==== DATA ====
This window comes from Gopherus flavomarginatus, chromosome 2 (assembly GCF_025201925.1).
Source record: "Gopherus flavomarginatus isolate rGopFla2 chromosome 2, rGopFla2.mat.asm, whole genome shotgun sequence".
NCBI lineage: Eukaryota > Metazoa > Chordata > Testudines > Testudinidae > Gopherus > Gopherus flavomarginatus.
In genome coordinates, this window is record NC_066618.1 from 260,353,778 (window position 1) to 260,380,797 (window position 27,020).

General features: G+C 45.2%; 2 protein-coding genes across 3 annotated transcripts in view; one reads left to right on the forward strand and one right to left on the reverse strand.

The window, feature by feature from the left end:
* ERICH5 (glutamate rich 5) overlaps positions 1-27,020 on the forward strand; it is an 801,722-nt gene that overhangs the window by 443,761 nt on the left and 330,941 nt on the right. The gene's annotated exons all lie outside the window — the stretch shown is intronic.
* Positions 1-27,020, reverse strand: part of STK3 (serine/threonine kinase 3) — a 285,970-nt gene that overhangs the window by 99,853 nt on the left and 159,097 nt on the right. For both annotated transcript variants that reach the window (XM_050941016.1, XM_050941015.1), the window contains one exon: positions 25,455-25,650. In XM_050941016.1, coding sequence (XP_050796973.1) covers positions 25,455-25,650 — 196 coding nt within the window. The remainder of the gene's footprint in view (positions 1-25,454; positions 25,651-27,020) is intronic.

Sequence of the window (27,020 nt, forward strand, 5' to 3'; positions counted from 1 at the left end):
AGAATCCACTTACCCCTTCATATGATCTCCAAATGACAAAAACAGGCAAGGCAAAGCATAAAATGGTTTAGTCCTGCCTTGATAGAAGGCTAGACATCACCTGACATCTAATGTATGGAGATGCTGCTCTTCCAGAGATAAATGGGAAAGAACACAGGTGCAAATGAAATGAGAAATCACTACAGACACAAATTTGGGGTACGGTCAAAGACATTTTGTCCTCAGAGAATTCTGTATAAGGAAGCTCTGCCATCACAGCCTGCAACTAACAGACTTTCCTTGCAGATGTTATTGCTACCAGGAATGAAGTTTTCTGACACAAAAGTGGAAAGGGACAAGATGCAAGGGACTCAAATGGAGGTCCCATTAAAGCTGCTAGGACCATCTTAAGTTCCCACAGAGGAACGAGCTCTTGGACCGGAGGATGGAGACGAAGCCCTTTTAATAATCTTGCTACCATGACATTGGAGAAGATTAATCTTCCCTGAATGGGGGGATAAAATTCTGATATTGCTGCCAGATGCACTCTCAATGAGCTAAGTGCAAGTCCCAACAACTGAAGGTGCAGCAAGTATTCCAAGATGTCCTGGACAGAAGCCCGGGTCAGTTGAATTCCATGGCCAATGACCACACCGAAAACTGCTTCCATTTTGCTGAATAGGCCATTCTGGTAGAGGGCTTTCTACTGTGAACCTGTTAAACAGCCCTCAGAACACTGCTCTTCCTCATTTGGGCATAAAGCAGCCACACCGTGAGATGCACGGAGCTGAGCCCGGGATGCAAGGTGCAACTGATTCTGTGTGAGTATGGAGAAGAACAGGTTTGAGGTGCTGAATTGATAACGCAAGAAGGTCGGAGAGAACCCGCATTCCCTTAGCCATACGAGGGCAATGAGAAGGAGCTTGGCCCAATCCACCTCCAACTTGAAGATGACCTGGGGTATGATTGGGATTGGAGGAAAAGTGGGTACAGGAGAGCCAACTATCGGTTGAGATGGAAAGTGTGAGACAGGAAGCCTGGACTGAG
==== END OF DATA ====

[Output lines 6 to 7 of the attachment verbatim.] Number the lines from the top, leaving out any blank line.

The window, feature by feature from the left end:
* ERICH5 (glutamate rich 5) overlaps positions 1-27,020 on the forward strand; it is an 801,722-nt gene that overhangs the window by 443,761 nt on the left and 330,941 nt on the right. The gene's annotated exons all lie outside the window — the stretch shown is intronic.